“Coming together is a beginning, staying together is progress, and working together is success” — the words of Henry Ford give expression to the spirit of collaboration that defines human progress. His ethos around unity extends to many societal strands, including endeavors of profit, community initiatives and far-reaching government policies. When navigating uncharted territory, such as the handling of technological innovation from a regulatory perspective, different stakeholder groups must resist the urge to remain siloed in their strategies and lean into Ford’s vision for shared success.
The art of enacting legislation requires strong cooperation and delicate management of stakeholder interests, with external forces invariably impacting implementation efforts. We must prioritize substance over speed, as opposed to rushed policy action that doesn’t thoroughly take into consideration the needs of industry, relevant sector groups or citizens. The variables that can be controlled by regulators, however, should be.
Absorbing industry insights from the very beginning of a protracted formulation process can pave shortcuts to success. By aligning objectives and working together with industry representatives, regulators have the best chance of crafting legislation in a smooth and decisive manner, setting the wheels in motion for sustainable growth. Of course, a lot of the above rhetoric is only as powerful as the anecdotal evidence that captures the benefits of such an approach.
In relative terms, successfully establishing a framework that sets out clear principles to encompass an evolving sector is a result of shared ambition. When it became clear that long-term distributed ledger technology innovation was on the horizon, the gears began to turn within Gibraltar’s business, academic and political circles to get a jump start on the rest of the world.
A task force was created to bring a vision of DLT regulation to life that provided the desired levels of security and assurance for regulators, while also being cognizant of the conditions needed to help DLT projects get off the ground. Industry representation in this task force ensured that collectively, we steered the regulation in the right direction, providing a steady road to market for quality blockchain projects.
While collaboration between industry and government is the bedrock to the successful implementation of new regulatory policies, this approach can be applied to legislative renewal efforts. Earlier this year, Gibraltar’s Legislative Reform Program provided another example of a coordinated approach between key stakeholders to make compliance easier within an existing body of legislation.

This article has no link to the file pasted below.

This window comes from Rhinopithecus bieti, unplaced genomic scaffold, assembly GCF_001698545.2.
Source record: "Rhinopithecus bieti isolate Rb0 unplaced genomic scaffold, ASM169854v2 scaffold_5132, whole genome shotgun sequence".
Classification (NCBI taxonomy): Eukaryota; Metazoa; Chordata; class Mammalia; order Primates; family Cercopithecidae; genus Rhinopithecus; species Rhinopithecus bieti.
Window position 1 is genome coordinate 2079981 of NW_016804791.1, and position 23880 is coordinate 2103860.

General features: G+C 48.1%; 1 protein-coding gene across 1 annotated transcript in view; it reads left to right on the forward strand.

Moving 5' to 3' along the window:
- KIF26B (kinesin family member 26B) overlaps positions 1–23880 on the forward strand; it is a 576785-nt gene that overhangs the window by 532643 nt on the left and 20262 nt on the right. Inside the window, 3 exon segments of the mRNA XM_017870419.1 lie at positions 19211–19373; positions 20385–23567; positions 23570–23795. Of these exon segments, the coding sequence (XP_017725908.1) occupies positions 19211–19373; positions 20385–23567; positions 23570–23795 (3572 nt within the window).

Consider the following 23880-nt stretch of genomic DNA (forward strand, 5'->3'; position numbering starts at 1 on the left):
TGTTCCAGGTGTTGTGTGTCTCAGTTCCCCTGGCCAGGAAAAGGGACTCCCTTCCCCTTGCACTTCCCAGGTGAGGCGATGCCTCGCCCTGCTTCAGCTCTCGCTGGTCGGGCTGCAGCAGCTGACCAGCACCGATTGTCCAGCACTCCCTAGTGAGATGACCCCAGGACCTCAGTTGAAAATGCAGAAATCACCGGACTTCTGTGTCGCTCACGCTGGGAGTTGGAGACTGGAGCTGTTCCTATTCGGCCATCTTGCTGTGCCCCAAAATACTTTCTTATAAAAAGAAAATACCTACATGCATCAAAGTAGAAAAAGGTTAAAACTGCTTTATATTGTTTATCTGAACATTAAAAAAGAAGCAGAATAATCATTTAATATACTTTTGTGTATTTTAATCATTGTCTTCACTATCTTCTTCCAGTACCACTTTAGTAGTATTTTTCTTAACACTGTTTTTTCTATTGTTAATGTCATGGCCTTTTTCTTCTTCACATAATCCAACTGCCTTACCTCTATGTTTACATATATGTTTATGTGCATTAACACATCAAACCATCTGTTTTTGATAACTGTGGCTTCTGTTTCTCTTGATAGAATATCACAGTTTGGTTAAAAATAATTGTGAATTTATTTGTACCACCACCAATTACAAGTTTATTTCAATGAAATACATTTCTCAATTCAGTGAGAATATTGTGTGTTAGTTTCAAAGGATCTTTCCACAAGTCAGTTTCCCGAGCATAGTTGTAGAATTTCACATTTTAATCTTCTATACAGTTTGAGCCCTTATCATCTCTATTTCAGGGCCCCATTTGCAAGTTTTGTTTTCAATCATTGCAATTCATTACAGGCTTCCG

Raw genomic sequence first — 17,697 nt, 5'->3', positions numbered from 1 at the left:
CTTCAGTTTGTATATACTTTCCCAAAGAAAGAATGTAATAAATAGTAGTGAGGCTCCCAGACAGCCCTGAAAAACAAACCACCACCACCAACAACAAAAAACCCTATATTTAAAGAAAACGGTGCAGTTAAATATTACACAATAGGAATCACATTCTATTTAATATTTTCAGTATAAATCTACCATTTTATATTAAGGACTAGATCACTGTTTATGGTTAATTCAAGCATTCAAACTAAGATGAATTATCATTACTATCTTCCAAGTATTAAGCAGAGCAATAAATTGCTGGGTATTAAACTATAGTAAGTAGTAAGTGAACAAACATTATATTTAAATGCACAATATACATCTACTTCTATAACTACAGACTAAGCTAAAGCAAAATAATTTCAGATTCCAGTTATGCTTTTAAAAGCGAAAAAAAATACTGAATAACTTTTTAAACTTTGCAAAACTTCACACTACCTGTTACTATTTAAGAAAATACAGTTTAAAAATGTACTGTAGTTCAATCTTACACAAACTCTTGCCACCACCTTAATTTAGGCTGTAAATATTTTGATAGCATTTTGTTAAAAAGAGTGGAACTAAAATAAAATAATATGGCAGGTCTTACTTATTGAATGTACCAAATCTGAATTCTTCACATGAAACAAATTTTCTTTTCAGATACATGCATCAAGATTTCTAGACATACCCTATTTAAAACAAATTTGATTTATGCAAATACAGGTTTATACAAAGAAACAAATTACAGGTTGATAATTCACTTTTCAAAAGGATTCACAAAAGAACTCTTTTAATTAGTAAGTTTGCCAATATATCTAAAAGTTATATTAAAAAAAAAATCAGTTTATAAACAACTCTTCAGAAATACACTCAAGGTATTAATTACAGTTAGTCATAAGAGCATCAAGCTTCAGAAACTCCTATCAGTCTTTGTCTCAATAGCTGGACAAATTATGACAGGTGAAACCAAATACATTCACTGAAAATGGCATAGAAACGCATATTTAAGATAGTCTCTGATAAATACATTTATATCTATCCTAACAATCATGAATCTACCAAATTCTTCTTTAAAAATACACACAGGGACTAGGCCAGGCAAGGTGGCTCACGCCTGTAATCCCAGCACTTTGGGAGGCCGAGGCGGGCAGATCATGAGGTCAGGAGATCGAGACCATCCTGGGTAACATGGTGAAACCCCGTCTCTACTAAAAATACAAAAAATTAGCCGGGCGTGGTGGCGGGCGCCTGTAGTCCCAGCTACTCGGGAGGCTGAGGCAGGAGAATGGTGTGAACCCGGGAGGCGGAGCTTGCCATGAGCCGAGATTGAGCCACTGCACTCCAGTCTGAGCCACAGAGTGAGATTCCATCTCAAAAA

While legacy legislation must be respected, opportunities for legislative renovation should be seized, facilitating a confluence of regulatory and industry discussion. It might not have to lead to a complete overhaul of regulation, but it sets the table for legislative assessment, enabling a wider discussion on the benefits and roadblocks associated with a particular policy or framework from an industry perspective.
Recently, France’s Financial Markets Authority, or AMF, called for a regulatory sandbox to be created to study the impact of security tokens in the European Union — a move that would provide regulatory latitude to loosen constraints for certain security token projects. This illustrates how misalignment between existing legislation and new innovations can be problematic but also demonstrates how regulators can be enablers of innovation by easing legislative restrictions for transitional, temporary phases of exploration.
When it comes to DLT exploration and blockchain-powered financial instruments, a certain degree of regulatory wriggle room is required to support the development of new solutions without regulatory reprimands. A sandbox, as proposed by the AMF, would act as a microcosm of how new technological innovations and financial solutions can be nurtured by regulators in a safe environment, complete with industry and regulatory oversight.
To echo the sentiment of Henry Ford, the coming together of regulators and industry figures is a positive and necessary preliminary step, the maintenance of this open dialogue is progress, but the tangible outcomes stemming from collaboration and coordination is the true mark of success. In times of economic uncertainty, this vision takes on a more pronounced significance and reminds us that our collective efforts yield greater returns for broader society.
The views, thoughts and opinions expressed here are the author’s alone and do not necessarily reflect or represent the views and opinions of Cointelegraph.
Albert Isola is Gibraltar’s minister for digital and financial services with the primary responsibility of raising Gibraltar’s profile as a well-regulated financial services center, leading the way in DLT and online gaming regulation. Minister Isola previously served as Gibraltar’s minister for commerce where he played a central role in spearheading Gibraltar’s purpose-built DLT regulatory framework, which was introduced in January 2018 for firms using blockchain to store or transfer value.